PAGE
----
CSRedis is an MIT Licensed Open source project which provides a straightforward interface for executing commands. CSRedis can be used effectively for performing blocking stream reads with the one major downside that it does not support any async API for them.
Before we begin, we'll start up Redis. If you are developing locally, which we'll assume you are for the duration of this tutorial, you can start Redis with a simple docker command.
We will build a simple console application for streaming telemetry using the library. To do so, use the
dotnet new command:
cd StreamsWithCSRedis command to change directories into the application's directory and run the following to add the CSRedis package
When we start up our app, the first thing we'll do is create our
avg group. To make this group, open up
Program.cs and add to it the following:
This code will create a cancellation token for the threads we'll spin up to do the writes/reads to the stream, create a client, check if our
avg group already exists, and finally create the
avg group if it doesn't.
Next, we'll write out to the stream. We'll call the stream
stream, and send a
time field along with the stream. We'll do this every 2 seconds. We'll put this on its own thread, since this operation isn't actually 'blocking' in the Redis sense, it may be alright to spin it out on its task, but as the other two operations in here are blocking, it's better to spin it off on its own thread as well. Add the following to your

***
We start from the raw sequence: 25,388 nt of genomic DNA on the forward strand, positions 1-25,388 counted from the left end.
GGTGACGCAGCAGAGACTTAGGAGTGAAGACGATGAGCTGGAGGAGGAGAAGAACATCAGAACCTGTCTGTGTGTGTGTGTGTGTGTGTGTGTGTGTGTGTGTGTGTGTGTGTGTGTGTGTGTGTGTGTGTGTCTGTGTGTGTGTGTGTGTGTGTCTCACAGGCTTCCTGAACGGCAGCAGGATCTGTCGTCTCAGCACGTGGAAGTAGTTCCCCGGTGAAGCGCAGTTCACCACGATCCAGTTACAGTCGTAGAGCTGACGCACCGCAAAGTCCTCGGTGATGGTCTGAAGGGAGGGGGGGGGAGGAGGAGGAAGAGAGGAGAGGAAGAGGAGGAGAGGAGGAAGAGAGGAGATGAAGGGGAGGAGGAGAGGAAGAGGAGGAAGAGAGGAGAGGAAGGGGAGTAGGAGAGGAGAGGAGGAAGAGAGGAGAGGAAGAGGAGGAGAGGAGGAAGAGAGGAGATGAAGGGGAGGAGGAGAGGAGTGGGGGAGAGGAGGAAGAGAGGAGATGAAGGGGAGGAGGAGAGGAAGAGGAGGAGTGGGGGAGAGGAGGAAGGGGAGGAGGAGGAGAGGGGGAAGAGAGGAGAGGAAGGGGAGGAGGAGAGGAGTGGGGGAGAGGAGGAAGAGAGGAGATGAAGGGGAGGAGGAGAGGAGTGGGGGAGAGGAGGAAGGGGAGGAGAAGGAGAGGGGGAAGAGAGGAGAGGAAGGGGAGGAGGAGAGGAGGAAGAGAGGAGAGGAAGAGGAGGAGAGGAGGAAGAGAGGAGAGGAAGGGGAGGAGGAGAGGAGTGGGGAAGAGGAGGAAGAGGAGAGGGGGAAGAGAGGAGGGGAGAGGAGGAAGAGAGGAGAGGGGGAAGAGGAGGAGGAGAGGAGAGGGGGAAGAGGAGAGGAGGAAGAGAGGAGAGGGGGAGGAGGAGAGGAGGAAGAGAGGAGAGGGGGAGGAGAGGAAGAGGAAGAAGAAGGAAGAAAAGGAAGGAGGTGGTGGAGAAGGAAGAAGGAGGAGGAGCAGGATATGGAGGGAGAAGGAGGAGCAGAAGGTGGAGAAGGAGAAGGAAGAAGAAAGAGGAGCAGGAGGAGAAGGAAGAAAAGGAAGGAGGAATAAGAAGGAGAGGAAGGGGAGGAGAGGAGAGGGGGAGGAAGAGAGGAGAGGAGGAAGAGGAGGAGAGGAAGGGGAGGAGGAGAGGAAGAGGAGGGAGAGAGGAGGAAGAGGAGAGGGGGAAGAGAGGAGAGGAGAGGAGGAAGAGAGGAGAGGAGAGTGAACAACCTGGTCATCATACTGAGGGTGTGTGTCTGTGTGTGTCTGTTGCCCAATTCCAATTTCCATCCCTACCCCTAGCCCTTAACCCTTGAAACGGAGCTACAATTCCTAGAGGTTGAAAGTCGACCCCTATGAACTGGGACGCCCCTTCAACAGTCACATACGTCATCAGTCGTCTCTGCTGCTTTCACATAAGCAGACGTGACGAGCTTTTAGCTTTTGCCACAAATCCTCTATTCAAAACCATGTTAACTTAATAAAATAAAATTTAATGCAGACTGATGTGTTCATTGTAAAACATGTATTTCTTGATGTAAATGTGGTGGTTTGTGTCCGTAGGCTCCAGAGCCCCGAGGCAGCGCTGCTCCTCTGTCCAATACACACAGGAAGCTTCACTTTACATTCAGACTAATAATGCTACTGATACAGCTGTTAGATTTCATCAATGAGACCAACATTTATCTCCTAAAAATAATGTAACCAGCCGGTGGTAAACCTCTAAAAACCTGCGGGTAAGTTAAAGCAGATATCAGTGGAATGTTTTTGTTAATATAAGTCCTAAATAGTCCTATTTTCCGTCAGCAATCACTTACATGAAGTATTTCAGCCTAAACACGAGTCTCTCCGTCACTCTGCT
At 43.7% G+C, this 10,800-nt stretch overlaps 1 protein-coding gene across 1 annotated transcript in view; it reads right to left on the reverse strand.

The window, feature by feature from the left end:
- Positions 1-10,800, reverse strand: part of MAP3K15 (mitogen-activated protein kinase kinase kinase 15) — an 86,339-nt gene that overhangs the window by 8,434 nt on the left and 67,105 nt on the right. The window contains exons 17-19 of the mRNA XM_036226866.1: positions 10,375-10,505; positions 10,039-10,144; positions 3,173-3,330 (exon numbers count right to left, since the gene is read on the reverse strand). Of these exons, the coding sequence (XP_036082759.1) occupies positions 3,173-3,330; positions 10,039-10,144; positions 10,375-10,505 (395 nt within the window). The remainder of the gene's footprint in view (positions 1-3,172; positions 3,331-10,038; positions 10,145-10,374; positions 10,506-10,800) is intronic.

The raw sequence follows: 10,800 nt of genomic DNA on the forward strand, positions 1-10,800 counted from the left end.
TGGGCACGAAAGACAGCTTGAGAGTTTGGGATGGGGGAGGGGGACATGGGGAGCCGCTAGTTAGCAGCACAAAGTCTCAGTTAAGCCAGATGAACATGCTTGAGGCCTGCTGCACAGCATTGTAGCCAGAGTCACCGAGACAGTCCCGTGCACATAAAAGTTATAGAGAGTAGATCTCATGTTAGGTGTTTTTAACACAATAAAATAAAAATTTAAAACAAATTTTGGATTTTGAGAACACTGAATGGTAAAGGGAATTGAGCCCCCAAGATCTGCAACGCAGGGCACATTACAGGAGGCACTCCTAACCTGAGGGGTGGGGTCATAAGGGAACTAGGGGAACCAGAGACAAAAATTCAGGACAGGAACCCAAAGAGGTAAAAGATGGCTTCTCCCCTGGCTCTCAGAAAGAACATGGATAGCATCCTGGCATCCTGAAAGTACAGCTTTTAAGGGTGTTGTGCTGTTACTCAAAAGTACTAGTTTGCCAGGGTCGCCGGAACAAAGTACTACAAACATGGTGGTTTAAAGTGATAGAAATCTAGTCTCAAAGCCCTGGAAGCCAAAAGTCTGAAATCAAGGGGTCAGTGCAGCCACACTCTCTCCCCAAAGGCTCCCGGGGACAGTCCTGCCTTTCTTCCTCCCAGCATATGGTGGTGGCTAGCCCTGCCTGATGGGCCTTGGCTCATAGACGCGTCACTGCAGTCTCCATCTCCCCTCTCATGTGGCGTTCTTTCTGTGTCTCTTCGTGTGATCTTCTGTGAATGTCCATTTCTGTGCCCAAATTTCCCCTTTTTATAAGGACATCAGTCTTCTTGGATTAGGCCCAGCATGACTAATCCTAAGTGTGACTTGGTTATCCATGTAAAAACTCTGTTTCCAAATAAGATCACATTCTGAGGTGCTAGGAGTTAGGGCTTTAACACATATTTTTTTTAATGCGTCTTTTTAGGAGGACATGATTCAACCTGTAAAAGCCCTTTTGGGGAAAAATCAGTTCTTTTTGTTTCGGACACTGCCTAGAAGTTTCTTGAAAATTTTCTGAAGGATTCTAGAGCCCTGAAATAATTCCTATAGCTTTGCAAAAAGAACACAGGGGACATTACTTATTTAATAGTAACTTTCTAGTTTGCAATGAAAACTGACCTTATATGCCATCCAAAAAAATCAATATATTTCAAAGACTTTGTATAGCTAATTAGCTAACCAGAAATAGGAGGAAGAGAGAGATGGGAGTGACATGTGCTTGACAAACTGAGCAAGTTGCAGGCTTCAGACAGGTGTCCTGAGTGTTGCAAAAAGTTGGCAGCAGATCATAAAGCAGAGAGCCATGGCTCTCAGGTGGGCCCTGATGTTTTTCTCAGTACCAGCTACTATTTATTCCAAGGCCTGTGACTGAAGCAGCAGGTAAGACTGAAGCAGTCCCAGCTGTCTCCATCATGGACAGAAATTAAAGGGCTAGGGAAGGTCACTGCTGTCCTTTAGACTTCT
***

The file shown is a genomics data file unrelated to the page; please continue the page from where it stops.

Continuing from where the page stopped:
The next issue we'll need to dispose of is parsing the read results from the
XREADGROUP commands. CSRedis handles return types generally as tuples in a reply, so we'll need a way to parse the result into something more useable. In this case, we'll parse the results into a dictionary. For the sake of brevity, we will keep everything in this project in
Program.cs on the top-level method, so we'll declare a
Func to handle the parsing. This function will pull the first message from the first stream and arrange the values returned into a dictionary. A couple of things to consider here if you wanted to expand this further is that you could reply with a dictionary of dictionaries if you were pulling back multiple messages from multiple streams. This complexity is intentionally left out.
There are two primary types of 'read' methods,
XREADGROUP, this is in addition to the various range methods, which are their category and operate semantically differently from the read operations.
XREAD lets you read off a given stream and read the next item that hit's the stream. You can do this with the special
$ id. For our purposes here, we are going to block for two seconds, or whenever we get a response back from redis, whichever comes first:
XREADGROUP commands operate very similarly to
XREAD. In this case, however, the creation of the group told us what id to start at, and by passing in the
> we necessarily start off at the next message in the queue. Because we are reading out of a group, we'll also want to
XACK to any messages that we pull down. Also, since this is our average group, we'll maintain an average for our stream's temperatures.
The last thing we'll need to do is start up all the threads, set a cancellation timeout (so the app doesn't run forever), and join all the threads back together:
Now that the app is written, all that's left to do is run it. You can do so by running `dotnet run in your terminal.